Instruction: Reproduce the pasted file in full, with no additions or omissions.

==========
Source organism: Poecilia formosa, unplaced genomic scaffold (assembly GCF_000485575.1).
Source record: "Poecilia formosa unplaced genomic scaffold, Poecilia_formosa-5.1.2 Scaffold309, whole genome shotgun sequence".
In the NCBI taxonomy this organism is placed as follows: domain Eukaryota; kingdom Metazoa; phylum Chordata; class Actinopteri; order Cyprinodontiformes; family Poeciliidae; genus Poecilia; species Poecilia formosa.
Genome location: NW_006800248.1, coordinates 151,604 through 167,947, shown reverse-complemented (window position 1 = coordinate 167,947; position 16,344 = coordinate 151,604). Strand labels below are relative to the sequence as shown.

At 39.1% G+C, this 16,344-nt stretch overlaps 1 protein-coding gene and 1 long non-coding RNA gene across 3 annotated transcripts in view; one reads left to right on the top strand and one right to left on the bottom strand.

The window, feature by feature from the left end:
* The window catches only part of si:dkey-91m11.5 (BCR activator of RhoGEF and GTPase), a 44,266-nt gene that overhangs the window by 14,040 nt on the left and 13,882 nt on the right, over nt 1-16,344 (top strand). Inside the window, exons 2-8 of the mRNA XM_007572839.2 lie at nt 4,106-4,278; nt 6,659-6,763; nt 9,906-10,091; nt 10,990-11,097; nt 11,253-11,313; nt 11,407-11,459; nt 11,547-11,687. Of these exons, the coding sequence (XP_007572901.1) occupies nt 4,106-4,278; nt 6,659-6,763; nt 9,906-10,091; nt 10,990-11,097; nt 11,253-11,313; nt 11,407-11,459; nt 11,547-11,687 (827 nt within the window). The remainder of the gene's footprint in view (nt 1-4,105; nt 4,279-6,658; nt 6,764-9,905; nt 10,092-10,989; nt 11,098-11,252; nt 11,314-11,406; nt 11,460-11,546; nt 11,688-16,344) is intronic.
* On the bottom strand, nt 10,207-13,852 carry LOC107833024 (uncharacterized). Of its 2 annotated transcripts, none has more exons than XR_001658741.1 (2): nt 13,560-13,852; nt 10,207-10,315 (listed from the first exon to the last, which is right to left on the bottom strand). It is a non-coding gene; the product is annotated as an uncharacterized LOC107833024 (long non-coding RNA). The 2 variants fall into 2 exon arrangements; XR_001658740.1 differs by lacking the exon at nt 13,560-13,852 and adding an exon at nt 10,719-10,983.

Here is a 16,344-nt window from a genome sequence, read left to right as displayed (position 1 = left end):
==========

Source organism: Poecilia formosa, unplaced genomic scaffold (assembly GCF_000485575.1).
Source record: "Poecilia formosa unplaced genomic scaffold, Poecilia_formosa-5.1.2 Scaffold309, whole genome shotgun sequence".
In the NCBI taxonomy this organism is placed as follows: domain Eukaryota; kingdom Metazoa; phylum Chordata; class Actinopteri; order Cyprinodontiformes; family Poeciliidae; genus Poecilia; species Poecilia formosa.
Genome location: NW_006800248.1, coordinates 151,604 through 167,947, shown reverse-complemented (window position 1 = coordinate 167,947; position 16,344 = coordinate 151,604). Strand labels below are relative to the sequence as shown.

At 39.1% G+C, this 16,344-nt stretch overlaps 1 protein-coding gene and 1 long non-coding RNA gene across 3 annotated transcripts in view; one reads left to right on the top strand and one right to left on the bottom strand.

The window, feature by feature from the left end:
* The window catches only part of si:dkey-91m11.5 (BCR activator of RhoGEF and GTPase), a 44,266-nt gene that overhangs the window by 14,040 nt on the left and 13,882 nt on the right, over nt 1-16,344 (top strand). Inside the window, exons 2-8 of the mRNA XM_007572839.2 lie at nt 4,106-4,278; nt 6,659-6,763; nt 9,906-10,091; nt 10,990-11,097; nt 11,253-11,313; nt 11,407-11,459; nt 11,547-11,687. Of these exons, the coding sequence (XP_007572901.1) occupies nt 4,106-4,278; nt 6,659-6,763; nt 9,906-10,091; nt 10,990-11,097; nt 11,253-11,313; nt 11,407-11,459; nt 11,547-11,687 (827 nt within the window). The remainder of the gene's footprint in view (nt 1-4,105; nt 4,279-6,658; nt 6,764-9,905; nt 10,092-10,989; nt 11,098-11,252; nt 11,314-11,406; nt 11,460-11,546; nt 11,688-16,344) is intronic.
* On the bottom strand, nt 10,207-13,852 carry LOC107833024 (uncharacterized). Of its 2 annotated transcripts, none has more exons than XR_001658741.1 (2): nt 13,560-13,852; nt 10,207-10,315 (listed from the first exon to the last, which is right to left on the bottom strand). It is a non-coding gene; the product is annotated as an uncharacterized LOC107833024 (long non-coding RNA). The 2 variants fall into 2 exon arrangements; XR_001658740.1 differs by lacking the exon at nt 13,560-13,852 and adding an exon at nt 10,719-10,983.

Here is a 16,344-nt window from a genome sequence, read left to right as displayed (position 1 = left end):